Your mission & vision statements answer the questions: “Why do we exist?” and “Where are we going?”.
Organizations need a north star to provide clarity and alignment, especially in the fog of war. As Patrick Lencioni writes, “employees at every level need to know that at the heart of what they do lies something grand and aspirational.” Effective mission & vision statements inform and inspire the critical stakeholders that surround your business, including customers, employees, investors, and candidates. Your statements should help them understand the value of your company and product, as well as where you are headed. It captures, in a few sentences, what gets you out of bed in the morning.
For your mission statement, keep asking “why?” or “in service of what?” until you reach something grand and aspirational – usually ending just short of “to make the world a better place”. Try using the five whys technique to get to the root. Your mission statement should feel human. It should be emotive and should be an authentic source of inspiration. Your mission statement should be created with intention. It’s okay to write it while your values and strategy are still emergent. Your mission statement is not your competitive differentiation or marketing plan (though it should align with your marketing after the fact). Your vision statement should communicate where you are going. It’s about the future state you intend to achieve.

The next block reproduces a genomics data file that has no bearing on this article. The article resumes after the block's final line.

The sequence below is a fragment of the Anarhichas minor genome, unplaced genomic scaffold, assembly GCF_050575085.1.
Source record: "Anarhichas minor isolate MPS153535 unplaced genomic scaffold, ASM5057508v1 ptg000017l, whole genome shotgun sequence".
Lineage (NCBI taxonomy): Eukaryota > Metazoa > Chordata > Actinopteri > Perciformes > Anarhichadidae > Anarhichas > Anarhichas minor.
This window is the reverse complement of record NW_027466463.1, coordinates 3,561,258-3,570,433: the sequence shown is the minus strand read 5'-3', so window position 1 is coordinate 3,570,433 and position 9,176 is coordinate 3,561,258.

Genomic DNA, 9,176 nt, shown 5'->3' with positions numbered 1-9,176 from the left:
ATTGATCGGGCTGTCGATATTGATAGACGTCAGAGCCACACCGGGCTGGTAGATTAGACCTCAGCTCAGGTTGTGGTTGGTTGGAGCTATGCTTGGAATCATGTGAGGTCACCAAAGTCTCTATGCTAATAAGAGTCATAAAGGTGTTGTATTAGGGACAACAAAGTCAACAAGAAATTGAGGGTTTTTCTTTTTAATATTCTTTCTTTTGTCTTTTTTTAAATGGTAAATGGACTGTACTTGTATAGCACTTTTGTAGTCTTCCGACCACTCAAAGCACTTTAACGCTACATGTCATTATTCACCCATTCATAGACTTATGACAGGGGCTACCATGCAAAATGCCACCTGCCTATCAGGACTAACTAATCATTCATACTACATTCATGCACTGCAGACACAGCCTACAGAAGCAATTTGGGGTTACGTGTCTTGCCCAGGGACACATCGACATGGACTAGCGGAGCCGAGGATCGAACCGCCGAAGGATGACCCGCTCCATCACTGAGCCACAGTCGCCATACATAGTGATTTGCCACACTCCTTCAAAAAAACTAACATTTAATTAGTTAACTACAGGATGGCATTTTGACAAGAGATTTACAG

When Vocap Managing Director Vinny Olmstead was CEO of Bridgevine, a B2B and B2C marketplace for home services, he led the creation of a compelling mission and vision that ultimately lasted for 14 years until the company sold. A few best practices from Vinny based on this experience:
Here are some better known examples:
We favor a mission statement that is broad and not overly concrete. This pairs well with a vision statement that gets more specific. The vision statement should help you visualize the mission statement in a way that makes it come to life. It might even describe a magical user moment as a mental anchor. Some examples above follow this formula more closely than others.
As Vinny referenced, carefully consider how you want to communicate the mission and vision, both internally and externally. Some companies place it on the first slide of every board deck. Others post it on their website. Just make sure it’s communicated frequently and conspicuously so that it’s always salient for your employees and stakeholders. A good litmus test: if you asked 5 random employees your mission & vision statements, would they know them by heart? Could they offer a personal anecdote, recent work example or interpretation about what it means to them? Once you ask the question, be patient for the answer – a brief pause can make the difference between a canned response and an authentic story, especially if posed to a group.
Making the mission & vision stick: